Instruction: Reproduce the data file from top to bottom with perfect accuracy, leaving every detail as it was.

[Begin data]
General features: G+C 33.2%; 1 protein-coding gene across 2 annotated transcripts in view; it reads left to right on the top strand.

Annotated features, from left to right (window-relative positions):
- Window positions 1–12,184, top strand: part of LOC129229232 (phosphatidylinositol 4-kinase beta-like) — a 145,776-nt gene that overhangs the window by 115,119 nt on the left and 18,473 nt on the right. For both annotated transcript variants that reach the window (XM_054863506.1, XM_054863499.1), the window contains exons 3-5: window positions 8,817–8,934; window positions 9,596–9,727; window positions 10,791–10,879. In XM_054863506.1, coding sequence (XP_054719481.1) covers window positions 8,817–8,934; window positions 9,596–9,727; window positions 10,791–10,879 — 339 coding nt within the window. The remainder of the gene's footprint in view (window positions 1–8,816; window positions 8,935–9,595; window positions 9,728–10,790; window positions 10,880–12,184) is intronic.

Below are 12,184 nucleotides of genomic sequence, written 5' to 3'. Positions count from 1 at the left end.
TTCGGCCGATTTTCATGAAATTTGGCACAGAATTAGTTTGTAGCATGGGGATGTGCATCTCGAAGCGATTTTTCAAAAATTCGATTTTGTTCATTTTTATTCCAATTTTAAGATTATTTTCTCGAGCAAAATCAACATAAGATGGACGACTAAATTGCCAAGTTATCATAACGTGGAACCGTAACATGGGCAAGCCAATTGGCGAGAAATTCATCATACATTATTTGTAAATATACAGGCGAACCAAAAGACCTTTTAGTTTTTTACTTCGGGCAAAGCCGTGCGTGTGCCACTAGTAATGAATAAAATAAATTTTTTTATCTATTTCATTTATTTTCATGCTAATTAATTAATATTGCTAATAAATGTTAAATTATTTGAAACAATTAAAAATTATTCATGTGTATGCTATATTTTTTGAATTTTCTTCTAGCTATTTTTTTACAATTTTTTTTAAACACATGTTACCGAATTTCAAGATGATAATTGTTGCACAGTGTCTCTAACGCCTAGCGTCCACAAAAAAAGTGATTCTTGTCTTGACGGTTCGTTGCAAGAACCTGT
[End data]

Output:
General features: G+C 33.2%; 1 protein-coding gene across 2 annotated transcripts in view; it reads left to right on the top strand.

Annotated features, from left to right (window-relative positions):
- Window positions 1–12,184, top strand: part of LOC129229232 (phosphatidylinositol 4-kinase beta-like) — a 145,776-nt gene that overhangs the window by 115,119 nt on the left and 18,473 nt on the right. For both annotated transcript variants that reach the window (XM_054863506.1, XM_054863499.1), the window contains exons 3-5: window positions 8,817–8,934; window positions 9,596–9,727; window positions 10,791–10,879. In XM_054863506.1, coding sequence (XP_054719481.1) covers window positions 8,817–8,934; window positions 9,596–9,727; window positions 10,791–10,879 — 339 coding nt within the window. The remainder of the gene's footprint in view (window positions 1–8,816; window positions 8,935–9,595; window positions 9,728–10,790; window positions 10,880–12,184) is intronic.

Below are 12,184 nucleotides of genomic sequence, written 5' to 3'. Positions count from 1 at the left end.
TTCGGCCGATTTTCATGAAATTTGGCACAGAATTAGTTTGTAGCATGGGGATGTGCATCTCGAAGCGATTTTTCAAAAATTCGATTTTGTTCATTTTTATTCCAATTTTAAGATTATTTTCTCGAGCAAAATCAACATAAGATGGACGACTAAATTGCCAAGTTATCATAACGTGGAACCGTAACATGGGCAAGCCAATTGGCGAGAAATTCATCATACATTATTTGTAAATATACAGGCGAACCAAAAGACCTTTTAGTTTTTTACTTCGGGCAAAGCCGTGCGTGTGCCACTAGTAATGAATAAAATAAATTTTTTTATCTATTTCATTTATTTTCATGCTAATTAATTAATATTGCTAATAAATGTTAAATTATTTGAAACAATTAAAAATTATTCATGTGTATGCTATATTTTTTGAATTTTCTTCTAGCTATTTTTTTACAATTTTTTTTAAACACATGTTACCGAATTTCAAGATGATAATTGTTGCACAGTGTCTCTAACGCCTAGCGTCCACAAAAAAAGTGATTCTTGTCTTGACGGTTCGTTGCAAGAACCTGT